Pump stations are used in especially important processes when liquid supply should not be interrupted or the main pump must be supported by instantly available back-up pumps, as well as in highly variable supply schedule systems.
Generally, pump stations provide the option to enable a standby mode for one of the standby pumps. The control system sends a signal to start a back-up pump if the main pump cannot perform its functions fully or there is a need in a capacity increase. Pump stations can be designed as series of pumps installed one after another to increase the station’s overall head.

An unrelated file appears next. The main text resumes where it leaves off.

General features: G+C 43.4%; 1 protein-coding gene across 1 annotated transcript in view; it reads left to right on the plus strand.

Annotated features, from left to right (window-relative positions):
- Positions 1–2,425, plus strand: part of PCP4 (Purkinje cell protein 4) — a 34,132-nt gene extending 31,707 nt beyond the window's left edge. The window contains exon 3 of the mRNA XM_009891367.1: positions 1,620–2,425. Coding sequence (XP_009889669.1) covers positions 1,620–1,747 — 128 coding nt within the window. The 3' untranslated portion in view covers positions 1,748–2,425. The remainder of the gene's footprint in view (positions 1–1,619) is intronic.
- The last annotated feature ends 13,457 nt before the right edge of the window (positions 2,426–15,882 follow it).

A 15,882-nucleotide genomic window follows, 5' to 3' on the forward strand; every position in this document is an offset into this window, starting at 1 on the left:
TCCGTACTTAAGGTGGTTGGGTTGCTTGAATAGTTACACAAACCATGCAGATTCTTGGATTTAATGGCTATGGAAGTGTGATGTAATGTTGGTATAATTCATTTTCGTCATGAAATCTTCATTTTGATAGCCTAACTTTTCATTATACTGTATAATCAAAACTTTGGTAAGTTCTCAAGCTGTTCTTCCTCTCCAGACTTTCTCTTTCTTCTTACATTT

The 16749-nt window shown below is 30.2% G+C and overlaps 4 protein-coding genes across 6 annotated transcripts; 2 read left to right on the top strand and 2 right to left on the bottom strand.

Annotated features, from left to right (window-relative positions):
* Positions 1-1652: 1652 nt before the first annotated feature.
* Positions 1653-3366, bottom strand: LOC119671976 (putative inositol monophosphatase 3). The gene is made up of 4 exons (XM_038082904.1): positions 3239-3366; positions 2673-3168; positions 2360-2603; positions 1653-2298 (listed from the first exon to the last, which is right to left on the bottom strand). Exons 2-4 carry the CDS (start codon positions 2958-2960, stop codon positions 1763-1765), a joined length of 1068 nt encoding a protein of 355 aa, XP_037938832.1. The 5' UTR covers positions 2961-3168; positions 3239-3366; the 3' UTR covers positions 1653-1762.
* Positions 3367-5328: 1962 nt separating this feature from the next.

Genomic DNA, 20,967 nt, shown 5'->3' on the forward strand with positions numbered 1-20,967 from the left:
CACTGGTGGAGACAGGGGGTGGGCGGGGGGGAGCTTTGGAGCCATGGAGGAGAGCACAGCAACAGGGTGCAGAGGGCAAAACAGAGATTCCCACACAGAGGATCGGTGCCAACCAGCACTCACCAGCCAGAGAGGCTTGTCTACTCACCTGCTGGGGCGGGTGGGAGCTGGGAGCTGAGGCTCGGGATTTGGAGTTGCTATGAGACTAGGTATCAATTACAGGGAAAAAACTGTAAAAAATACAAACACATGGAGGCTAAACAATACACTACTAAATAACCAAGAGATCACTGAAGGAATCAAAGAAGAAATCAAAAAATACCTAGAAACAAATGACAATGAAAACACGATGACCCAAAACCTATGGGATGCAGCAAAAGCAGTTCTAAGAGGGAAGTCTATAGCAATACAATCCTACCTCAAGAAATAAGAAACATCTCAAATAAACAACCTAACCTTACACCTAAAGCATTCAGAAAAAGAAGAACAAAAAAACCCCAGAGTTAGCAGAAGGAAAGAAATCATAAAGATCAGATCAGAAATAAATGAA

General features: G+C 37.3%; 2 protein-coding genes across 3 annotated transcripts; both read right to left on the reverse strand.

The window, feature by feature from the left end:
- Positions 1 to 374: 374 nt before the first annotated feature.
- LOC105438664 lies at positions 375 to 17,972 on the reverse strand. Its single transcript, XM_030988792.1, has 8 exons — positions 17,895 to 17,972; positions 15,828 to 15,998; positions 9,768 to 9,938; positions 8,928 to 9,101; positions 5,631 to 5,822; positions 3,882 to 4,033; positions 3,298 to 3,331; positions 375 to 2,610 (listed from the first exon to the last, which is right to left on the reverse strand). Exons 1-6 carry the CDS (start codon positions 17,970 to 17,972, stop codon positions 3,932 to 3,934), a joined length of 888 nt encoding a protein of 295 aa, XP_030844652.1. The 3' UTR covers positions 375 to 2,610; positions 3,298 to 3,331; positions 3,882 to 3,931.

Pumping liquids in the context of varying inlet flows requires pump stations with cascade or rpm regulation and process control, for example, to maintain pressure in variable flow networks. In doing so, the system either switches the pumps or changes the Q-H characteristics by regulating the shaft rpm of the pump.
PUMP STATION HYDRAULIC DIAGRAM:
1 - Storage tank
2 - Butterfly valve
3 - Pump
4 - Check valve
5 - Butterfly valve
6 - Pressure gauge
7 - Ball valve
8 - Accumulator
9 - Turbine flowmeter
10 - Butterfly valve with electric motor
11 - Diaphragm